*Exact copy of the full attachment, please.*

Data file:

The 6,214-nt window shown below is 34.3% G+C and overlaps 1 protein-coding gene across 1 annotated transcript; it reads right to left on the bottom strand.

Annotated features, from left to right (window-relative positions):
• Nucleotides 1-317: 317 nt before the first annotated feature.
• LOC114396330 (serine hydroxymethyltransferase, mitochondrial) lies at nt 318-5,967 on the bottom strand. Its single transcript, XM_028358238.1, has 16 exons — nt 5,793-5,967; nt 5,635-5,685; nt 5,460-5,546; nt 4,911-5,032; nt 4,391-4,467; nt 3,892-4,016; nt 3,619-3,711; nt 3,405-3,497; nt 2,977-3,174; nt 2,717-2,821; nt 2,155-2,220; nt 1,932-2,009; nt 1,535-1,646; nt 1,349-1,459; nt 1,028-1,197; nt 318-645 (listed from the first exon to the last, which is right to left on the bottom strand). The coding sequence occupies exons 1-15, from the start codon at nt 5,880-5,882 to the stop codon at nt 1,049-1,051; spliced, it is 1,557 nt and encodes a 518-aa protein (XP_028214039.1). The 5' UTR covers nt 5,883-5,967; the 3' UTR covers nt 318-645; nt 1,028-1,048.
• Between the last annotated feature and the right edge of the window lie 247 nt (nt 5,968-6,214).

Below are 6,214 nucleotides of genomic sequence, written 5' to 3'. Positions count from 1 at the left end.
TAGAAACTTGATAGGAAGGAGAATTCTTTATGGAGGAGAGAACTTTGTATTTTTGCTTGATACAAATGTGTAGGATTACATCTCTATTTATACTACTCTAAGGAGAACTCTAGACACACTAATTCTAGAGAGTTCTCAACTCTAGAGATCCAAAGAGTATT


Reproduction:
The 6,214-nt window shown below is 34.3% G+C and overlaps 1 protein-coding gene across 1 annotated transcript; it reads right to left on the bottom strand.

Annotated features, from left to right (window-relative positions):
• Nucleotides 1-317: 317 nt before the first annotated feature.
• LOC114396330 (serine hydroxymethyltransferase, mitochondrial) lies at nt 318-5,967 on the bottom strand. Its single transcript, XM_028358238.1, has 16 exons — nt 5,793-5,967; nt 5,635-5,685; nt 5,460-5,546; nt 4,911-5,032; nt 4,391-4,467; nt 3,892-4,016; nt 3,619-3,711; nt 3,405-3,497; nt 2,977-3,174; nt 2,717-2,821; nt 2,155-2,220; nt 1,932-2,009; nt 1,535-1,646; nt 1,349-1,459; nt 1,028-1,197; nt 318-645 (listed from the first exon to the last, which is right to left on the bottom strand). The coding sequence occupies exons 1-15, from the start codon at nt 5,880-5,882 to the stop codon at nt 1,049-1,051; spliced, it is 1,557 nt and encodes a 518-aa protein (XP_028214039.1). The 5' UTR covers nt 5,883-5,967; the 3' UTR covers nt 318-645; nt 1,028-1,048.
• Between the last annotated feature and the right edge of the window lie 247 nt (nt 5,968-6,214).

Below are 6,214 nucleotides of genomic sequence, written 5' to 3'. Positions count from 1 at the left end.
TAGAAACTTGATAGGAAGGAGAATTCTTTATGGAGGAGAGAACTTTGTATTTTTGCTTGATACAAATGTGTAGGATTACATCTCTATTTATACTACTCTAAGGAGAACTCTAGACACACTAATTCTAGAGAGTTCTCAACTCTAGAGATCCAAAGAGTATT